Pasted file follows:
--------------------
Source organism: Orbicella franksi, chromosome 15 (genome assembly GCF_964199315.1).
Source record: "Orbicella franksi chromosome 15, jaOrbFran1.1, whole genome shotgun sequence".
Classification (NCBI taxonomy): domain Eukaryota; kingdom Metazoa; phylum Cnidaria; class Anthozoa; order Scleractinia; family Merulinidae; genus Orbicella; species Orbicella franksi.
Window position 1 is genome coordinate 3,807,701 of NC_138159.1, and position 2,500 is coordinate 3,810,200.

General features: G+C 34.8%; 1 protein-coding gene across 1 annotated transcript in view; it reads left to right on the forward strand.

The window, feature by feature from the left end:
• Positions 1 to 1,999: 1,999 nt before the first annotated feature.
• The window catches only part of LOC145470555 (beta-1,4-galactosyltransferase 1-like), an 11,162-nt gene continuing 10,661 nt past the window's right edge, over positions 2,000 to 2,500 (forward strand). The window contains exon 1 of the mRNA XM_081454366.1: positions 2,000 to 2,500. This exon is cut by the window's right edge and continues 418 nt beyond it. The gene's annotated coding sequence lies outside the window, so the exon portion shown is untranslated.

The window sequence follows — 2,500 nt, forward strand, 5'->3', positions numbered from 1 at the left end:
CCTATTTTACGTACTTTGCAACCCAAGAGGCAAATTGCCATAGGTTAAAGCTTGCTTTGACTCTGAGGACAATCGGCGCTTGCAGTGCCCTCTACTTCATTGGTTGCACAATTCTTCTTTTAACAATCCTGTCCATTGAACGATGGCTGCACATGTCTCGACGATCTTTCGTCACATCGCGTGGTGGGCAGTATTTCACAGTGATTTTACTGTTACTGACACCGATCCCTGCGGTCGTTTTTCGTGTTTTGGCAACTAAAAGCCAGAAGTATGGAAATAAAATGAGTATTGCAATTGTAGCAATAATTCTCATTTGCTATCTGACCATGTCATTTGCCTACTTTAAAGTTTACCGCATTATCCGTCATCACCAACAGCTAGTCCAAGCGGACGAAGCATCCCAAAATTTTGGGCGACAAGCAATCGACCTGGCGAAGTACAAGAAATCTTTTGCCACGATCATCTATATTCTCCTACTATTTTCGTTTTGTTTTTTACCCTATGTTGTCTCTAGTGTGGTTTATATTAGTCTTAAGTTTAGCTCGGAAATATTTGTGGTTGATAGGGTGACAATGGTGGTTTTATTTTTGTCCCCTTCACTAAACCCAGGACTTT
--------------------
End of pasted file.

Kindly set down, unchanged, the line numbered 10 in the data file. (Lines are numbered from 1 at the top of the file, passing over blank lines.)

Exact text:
CCTATTTTACGTACTTTGCAACCCAAGAGGCAAATTGCCATAGGTTAAAGCTTGCTTTGACTCTGAGGACAATCGGCGCTTGCAGTGCCCTCTACTTCATTGGTTGCACAATTCTTCTTTTAACAATCCTGTCCATTGAACGATGGCTGCACATGTCTCGACGATCTTTCGTCACATCGCGTGGTGGGCAGTATTTCACAGTGATTTTACTGTTACTGACACCGATCCCTGCGGTCGTTTTTCGTGTTTTGGCAACTAAAAGCCAGAAGTATGGAAATAAAATGAGTATTGCAATTGTAGCAATAATTCTCATTTGCTATCTGACCATGTCATTTGCCTACTTTAAAGTTTACCGCATTATCCGTCATCACCAACAGCTAGTCCAAGCGGACGAAGCATCCCAAAATTTTGGGCGACAAGCAATCGACCTGGCGAAGTACAAGAAATCTTTTGCCACGATCATCTATATTCTCCTACTATTTTCGTTTTGTTTTTTACCCTATGTTGTCTCTAGTGTGGTTTATATTAGTCTTAAGTTTAGCTCGGAAATATTTGTGGTTGATAGGGTGACAATGGTGGTTTTATTTTTGTCCCCTTCACTAAACCCAGGACTTT